25 years and two days ago today in Portland, Maine, Bret Hart defeated Shawn Michaels in a ladder match to retain the WWF Intercontinental Championship.

Predating the famous Shawn Michaels-Razor Ramon ladder match by nearly two years, the first ever ladder match in company history took place at the conclusion of a Wrestling Challenge taping. It would be a part of the WWF Coliseum Home Video release Smack ‘Em Whack ‘Em released in April 1993 (the same tape has Bret Hart’s first world title win over Ric Flair taking place three months later).

17 years ago today, WWF presented Fully Loaded 2000 (WWE Network link) from the Reunion Arena in Dallas, Texas. 16,504 were in attendance, with about 420,000 homes watching on PPV. That's up from 360,000 for 1999's edition.

  • The Hardy Boyz (Matt and Jeff) and Lita defeated T & A (Test and Albert) and Trish Stratus in a mixed tag team match.
  • Tazz defeated Al Snow.
  • Perry Saturn defeated Eddie Guerrero to win the WWF European Championship.
  • The Acolytes (Faarooq and Bradshaw) defeated WWF Tag Team Champions Edge and Christian by disqualification.
  • Val Venis defeated Rikishi in a Steel cage match to retain the WWF Intercontinental Championship.
  • The Undertaker defeated Kurt Angle.
  • Triple H defeated Chris Jericho in a Last Man Standing match.
  • The Rock defeated Chris Benoit to retain the WWF Championship. Benoit originally won the match and the title via disqualification (per a prematch stipulation), but the bout was restarted by Commissioner Mick Foley.

16 years ago on RAW is WAR from Buffalo, New York (WWE Network link), Lance Storm defeated Albert to win the WWF Intercontinental Championship.

11 years ago today, WWE presented The Great American Bash (WWE Network link) from the Conseco Fieldhouse in Indianapolis, Indiana. 9,750 were in attendance, with 232,000 homes watching on PPV. That's down from 280,000 homes for the 2005 event.

  • In a preshow dark match, Funaki defeated Simon Dean.
  • Paul London and Brian Kendrick defeated The Pit Bulls (Jamie Noble and Kid Kash) to retain the WWE Tag Team Championship.
  • Finlay defeated William Regal to retain the WWE United States Championship.
  • Gregory Helms defeated Matt Hardy.
  • The Undertaker defeated The Big Show in a Punjabi Prison match.
  • Ashley Massaro defeated Kristal Marshall, Jillian Hall, and Michelle McCool in a fatal four-way bra and panties match.
  • Mr. Kennedy defeated Batista by disqualification.
  • King Booker defeated Rey Mysterio to win the World Heavyweight Championship.

9 years ago today, WWE made amendments to their Wellness Policy to include concussion testing using the same program that used by the NFL, Major League Baseball, the NHL, and the NCAA.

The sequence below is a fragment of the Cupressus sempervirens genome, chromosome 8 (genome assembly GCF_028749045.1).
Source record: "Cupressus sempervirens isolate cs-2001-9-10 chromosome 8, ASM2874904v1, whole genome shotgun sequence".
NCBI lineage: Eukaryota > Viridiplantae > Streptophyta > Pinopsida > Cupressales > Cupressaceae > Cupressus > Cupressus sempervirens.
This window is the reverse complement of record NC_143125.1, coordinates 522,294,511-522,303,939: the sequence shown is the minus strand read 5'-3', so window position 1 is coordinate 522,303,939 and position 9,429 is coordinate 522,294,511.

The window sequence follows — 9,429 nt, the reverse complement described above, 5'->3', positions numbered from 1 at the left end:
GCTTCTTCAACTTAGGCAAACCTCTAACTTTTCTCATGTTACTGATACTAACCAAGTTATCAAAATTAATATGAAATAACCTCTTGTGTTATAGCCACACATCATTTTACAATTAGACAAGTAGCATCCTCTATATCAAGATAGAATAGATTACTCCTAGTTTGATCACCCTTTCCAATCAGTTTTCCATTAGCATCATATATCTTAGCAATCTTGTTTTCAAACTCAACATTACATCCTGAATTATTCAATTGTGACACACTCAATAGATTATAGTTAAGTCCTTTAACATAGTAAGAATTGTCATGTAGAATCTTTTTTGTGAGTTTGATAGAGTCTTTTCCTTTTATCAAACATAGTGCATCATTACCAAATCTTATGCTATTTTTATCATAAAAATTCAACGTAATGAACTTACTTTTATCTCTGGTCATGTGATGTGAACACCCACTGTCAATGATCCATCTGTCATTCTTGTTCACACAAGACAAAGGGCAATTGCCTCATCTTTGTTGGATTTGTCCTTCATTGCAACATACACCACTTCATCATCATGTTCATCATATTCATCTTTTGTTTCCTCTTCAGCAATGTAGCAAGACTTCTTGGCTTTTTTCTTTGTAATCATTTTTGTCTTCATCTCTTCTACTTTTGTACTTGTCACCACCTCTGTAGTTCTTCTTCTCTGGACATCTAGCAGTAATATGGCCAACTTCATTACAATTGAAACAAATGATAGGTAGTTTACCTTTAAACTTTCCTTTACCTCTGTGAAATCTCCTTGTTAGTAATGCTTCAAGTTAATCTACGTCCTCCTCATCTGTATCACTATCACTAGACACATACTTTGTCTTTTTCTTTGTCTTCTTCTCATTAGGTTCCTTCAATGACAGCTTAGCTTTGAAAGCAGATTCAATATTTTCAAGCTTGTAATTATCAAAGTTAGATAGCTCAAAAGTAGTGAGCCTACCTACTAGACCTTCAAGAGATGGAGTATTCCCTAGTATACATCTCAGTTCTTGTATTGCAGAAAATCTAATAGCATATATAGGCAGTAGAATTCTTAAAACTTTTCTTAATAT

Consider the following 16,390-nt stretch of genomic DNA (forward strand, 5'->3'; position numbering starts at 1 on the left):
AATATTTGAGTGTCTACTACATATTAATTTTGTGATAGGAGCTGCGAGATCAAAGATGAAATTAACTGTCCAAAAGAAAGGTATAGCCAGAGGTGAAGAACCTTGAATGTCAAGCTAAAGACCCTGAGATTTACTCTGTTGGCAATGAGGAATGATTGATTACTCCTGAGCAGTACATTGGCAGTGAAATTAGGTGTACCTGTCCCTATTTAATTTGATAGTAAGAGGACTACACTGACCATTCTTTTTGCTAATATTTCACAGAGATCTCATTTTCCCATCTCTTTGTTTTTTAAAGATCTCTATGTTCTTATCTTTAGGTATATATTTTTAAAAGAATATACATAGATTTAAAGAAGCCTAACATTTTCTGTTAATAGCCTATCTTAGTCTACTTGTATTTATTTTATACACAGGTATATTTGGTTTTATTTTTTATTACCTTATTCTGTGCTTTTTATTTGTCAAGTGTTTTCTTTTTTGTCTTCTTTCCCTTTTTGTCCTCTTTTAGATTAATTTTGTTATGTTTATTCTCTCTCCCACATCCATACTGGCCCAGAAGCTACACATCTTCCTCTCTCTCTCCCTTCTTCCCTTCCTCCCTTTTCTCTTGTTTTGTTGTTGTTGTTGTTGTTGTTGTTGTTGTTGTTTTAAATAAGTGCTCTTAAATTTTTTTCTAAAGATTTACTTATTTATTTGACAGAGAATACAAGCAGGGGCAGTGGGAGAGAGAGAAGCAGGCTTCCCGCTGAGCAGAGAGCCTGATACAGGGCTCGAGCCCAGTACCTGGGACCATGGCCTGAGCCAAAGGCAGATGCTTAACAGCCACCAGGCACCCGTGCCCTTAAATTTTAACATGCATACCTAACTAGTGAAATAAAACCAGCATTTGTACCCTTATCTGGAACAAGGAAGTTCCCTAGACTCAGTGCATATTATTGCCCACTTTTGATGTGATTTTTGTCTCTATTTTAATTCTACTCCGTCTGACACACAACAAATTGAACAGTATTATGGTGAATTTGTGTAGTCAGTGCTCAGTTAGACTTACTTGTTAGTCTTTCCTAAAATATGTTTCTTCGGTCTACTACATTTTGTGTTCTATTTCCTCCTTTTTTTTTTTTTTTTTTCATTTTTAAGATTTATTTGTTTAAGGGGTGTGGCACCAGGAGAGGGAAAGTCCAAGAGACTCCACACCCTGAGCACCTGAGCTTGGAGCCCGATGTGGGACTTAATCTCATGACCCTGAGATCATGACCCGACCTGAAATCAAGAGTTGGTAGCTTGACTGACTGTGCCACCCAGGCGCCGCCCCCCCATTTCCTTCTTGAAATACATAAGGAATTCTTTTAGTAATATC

In addition, WWE announced they would provide drug treatment services to anyone who ever performed under contract to WWE.

6 years ago today at PWG Eight in Resada, California, Claudio Castignoli defeated Chris Hero to retain the PWG World Championship... only to lose it moments later to Kevin Steen.

5 years ago today, WWE presented the 1000th episode of Monday Night RAW (WWE Network link) from the Scottrade Center in St. Louis, Missouri. 18,308 were in attendance, with an average of six million viewers watching the first episode of the three-hour era, the most since 2009, and a number that hasn't been eclipsed since.

D-Generation X (minus Chyna) reunited for the first time as a group since 2000, Jim Ross did commentary, Mick Foley appeared as Dude Love, and legends galore including Jim Duggan, Rowdy Roddy Piper, Sid Vicious, Vader, Ron Simmons, Bob Backlund, and Diamond Dallas Page.

The Rock returned for the first time since the night after Wrestlemania XXVIII to challenge the WWE Champion at the Royal Rumble, and AJ Lee, just moments before she was to be married to Daniel Bryan, was announced as the new general manager of RAW.

  • Rey Mysterio, Sheamus, and Sin Cara defeated Alberto Del Rio, Chris Jericho, and Dolph Ziggler.
  • Brodus Clay defeated Jack Swagger.
  • The Miz defeated Christian to win the WWE Intercontinental Championship.
  • Lita defeated Heath Slater in a no disqualification match.
  • John Cena defeated CM Punk by disqualification for the WWE Championship. Punk retained the WWE Championship, and the win by DQ was pretty much a loss for Cena, as he became the first person to fail to win the title in his Money in the Bank cash-in match. Post-match, Punk turned heel when he attacked The Rock just as he was doing the People's Elbow on Big Show.